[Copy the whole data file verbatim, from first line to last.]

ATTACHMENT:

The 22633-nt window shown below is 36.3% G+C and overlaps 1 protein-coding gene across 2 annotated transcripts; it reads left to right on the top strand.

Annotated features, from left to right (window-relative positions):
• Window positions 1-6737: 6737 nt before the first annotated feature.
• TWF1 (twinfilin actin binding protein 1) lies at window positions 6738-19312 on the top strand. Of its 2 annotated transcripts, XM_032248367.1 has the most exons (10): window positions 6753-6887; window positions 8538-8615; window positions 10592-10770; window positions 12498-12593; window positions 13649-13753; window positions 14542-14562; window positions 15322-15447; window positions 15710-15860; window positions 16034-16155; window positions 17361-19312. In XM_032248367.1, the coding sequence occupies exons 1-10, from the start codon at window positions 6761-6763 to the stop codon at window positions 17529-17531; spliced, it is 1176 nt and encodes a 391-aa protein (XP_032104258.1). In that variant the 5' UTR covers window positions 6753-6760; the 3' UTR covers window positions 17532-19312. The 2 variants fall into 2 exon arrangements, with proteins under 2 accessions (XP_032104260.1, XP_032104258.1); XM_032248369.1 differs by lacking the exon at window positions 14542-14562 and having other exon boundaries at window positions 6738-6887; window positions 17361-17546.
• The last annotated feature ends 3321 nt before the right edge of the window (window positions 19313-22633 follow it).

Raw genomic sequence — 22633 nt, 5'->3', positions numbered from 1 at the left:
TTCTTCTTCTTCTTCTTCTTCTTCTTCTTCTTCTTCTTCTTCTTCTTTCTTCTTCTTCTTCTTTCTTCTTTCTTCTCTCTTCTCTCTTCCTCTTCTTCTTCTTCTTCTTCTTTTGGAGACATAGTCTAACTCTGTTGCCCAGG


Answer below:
The 22633-nt window shown below is 36.3% G+C and overlaps 1 protein-coding gene across 2 annotated transcripts; it reads left to right on the top strand.

Annotated features, from left to right (window-relative positions):
• Window positions 1-6737: 6737 nt before the first annotated feature.
• TWF1 (twinfilin actin binding protein 1) lies at window positions 6738-19312 on the top strand. Of its 2 annotated transcripts, XM_032248367.1 has the most exons (10): window positions 6753-6887; window positions 8538-8615; window positions 10592-10770; window positions 12498-12593; window positions 13649-13753; window positions 14542-14562; window positions 15322-15447; window positions 15710-15860; window positions 16034-16155; window positions 17361-19312. In XM_032248367.1, the coding sequence occupies exons 1-10, from the start codon at window positions 6761-6763 to the stop codon at window positions 17529-17531; spliced, it is 1176 nt and encodes a 391-aa protein (XP_032104258.1). In that variant the 5' UTR covers window positions 6753-6760; the 3' UTR covers window positions 17532-19312. The 2 variants fall into 2 exon arrangements, with proteins under 2 accessions (XP_032104260.1, XP_032104258.1); XM_032248369.1 differs by lacking the exon at window positions 14542-14562 and having other exon boundaries at window positions 6738-6887; window positions 17361-17546.
• The last annotated feature ends 3321 nt before the right edge of the window (window positions 19313-22633 follow it).

Raw genomic sequence — 22633 nt, 5'->3', positions numbered from 1 at the left:
TTCTTCTTCTTCTTCTTCTTCTTCTTCTTCTTCTTCTTCTTCTTCTTTCTTCTTCTTCTTCTTTCTTCTTTCTTCTCTCTTCTCTCTTCCTCTTCTTCTTCTTCTTCTTCTTTTGGAGACATAGTCTAACTCTGTTGCCCAGG